Turbine Supervisory Instruments


#1

The following supervisory instruments are furnished with the unit and are to be observed during start-up, operation and shutdown. We will explain the following instruments in detail as follows.

1- Casing Expansion

As a unit is taken from its cold condition to its hot and loaded state, the thermal changes in the casings will cause it to expand.

The Casing expansion scale measures the movement of the force pedestal relative to a fixed point (the foundation). It indicates expansion and contraction of the casings during starting and stopping period, and for changes in load, steam temperatures.

Should it fail to indicate during these transient conditions, the situation should be investigated? The relative position of the fore pedestal should be essentially the same for similar conditions of load, steam conditions, vacuum, etc.

2- Rotor Position

Rotor Position instrument measures the relative axial position of the turbine rotor thrust collar with respect to the first bearing support. The thrust collar exerts a pressure against the thrust shoes, which are located on both sides of the thrust collar. Wear on the thrust shoes results in an axial movement of the rotor and is indicated on these instruments.

This instrument is equipped with an alarm relay which activates if the rotor moves beyond a predetermined distance. Continued movement beyond a second predetermined distance activates rotor position trip relay which trip the turbine via the emergency trip system.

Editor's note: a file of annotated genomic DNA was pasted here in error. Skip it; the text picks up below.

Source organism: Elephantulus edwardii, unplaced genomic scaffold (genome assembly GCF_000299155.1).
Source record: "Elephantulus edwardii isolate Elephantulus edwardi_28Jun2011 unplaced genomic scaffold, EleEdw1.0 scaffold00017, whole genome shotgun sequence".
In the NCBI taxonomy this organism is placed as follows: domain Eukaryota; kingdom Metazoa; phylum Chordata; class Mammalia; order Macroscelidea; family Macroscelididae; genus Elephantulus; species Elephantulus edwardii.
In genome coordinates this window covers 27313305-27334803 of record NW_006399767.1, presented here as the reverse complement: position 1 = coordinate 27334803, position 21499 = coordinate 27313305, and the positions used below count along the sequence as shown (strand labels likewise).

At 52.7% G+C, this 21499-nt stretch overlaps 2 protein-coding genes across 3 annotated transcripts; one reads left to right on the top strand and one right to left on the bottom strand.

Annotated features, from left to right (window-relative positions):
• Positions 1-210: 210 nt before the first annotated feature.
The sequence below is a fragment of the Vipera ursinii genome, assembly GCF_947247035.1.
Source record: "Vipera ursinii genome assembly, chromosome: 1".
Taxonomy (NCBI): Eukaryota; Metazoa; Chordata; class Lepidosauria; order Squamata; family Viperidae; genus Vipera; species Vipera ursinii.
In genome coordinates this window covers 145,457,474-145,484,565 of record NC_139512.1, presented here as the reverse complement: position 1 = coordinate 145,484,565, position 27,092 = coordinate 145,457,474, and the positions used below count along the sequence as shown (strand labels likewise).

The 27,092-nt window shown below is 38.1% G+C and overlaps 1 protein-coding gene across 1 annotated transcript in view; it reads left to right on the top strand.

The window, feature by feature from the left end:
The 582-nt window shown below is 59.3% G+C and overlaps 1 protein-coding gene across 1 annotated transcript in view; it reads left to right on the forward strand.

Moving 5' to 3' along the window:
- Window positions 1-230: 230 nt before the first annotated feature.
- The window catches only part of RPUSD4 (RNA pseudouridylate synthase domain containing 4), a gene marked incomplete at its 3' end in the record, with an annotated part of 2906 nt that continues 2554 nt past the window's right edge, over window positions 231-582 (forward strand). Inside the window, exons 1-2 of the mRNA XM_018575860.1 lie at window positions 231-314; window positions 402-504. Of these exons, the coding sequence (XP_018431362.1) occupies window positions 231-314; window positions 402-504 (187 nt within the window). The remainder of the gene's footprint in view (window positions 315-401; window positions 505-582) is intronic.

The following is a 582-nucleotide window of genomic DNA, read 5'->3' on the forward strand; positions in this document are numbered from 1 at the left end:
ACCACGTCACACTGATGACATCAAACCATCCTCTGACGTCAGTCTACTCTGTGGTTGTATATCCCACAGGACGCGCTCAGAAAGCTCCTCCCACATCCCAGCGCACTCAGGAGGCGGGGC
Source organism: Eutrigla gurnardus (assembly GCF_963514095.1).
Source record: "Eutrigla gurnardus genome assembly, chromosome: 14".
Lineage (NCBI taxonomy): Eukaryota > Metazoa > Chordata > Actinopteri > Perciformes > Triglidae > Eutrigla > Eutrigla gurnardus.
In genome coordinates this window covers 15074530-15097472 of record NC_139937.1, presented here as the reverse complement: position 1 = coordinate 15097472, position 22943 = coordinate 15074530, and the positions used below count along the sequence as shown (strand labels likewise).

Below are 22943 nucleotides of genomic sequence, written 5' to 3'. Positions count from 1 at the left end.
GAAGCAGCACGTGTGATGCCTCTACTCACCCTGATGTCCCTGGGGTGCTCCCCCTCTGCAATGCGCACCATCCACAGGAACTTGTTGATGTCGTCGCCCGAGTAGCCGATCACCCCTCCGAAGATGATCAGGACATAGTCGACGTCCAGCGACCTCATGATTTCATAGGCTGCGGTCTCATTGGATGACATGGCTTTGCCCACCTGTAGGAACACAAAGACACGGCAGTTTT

3- Differential Expansion

When steam is admitted to a turbine, both the rotating parts and the casings will expand. Because of its smaller mass, the rotor will heat faster and therefore expand faster than the casings.

Axial clearances between the rotating and the stationary parts are provided to allow for differential expansion in the turbine, but contact between the rotating and stationary parts may occur if the allowable differential expansion limits are exceeded. The purpose of the differential expansion meter is to chart the relative motion of the rotating and stationary parts. It gives a continuous indication of the axial clearance while the turbine is in operation.

The instrument is equipped with alarm relay which activates if the value reaches the alarm point. As the rotating and stationary parts become equally heated after a transient condition, the deferential expansion will decrease.

4- Rotor Eccentricity

When a turbine has been shut down, the rotor will tend to bow due to uneven cooling if the upper half of the casing enclosing the rotor is at a higher temperature than the lower half. By rotating the rotor slowly on turning gear, the rotor will be subjected to more uniform temperature, thereby minimizing bowing.

This bowing of the rotor is recorded continuously as eccentricity from turning gear speed to approximately 600 rpm. The eccentricity instrument is equipped with an alarm signal which activates when the eccentricity reaches the alarm point.

5-Vibration

The vibration instrument is used to measure and record vibration of a turbine rotor at speeds above 600rpm. Below this speed, the rotor bowing is recorded as eccentricity.

The vibrations are measured on the rotor near the main bearings. Excessive vibrations serve as a warning for abnormal and possible hazardous conditions in the turbine. Each vibration instrument is equipped with alarm and trip relays which activates when excessive vibrations are measured at any one of the bearings.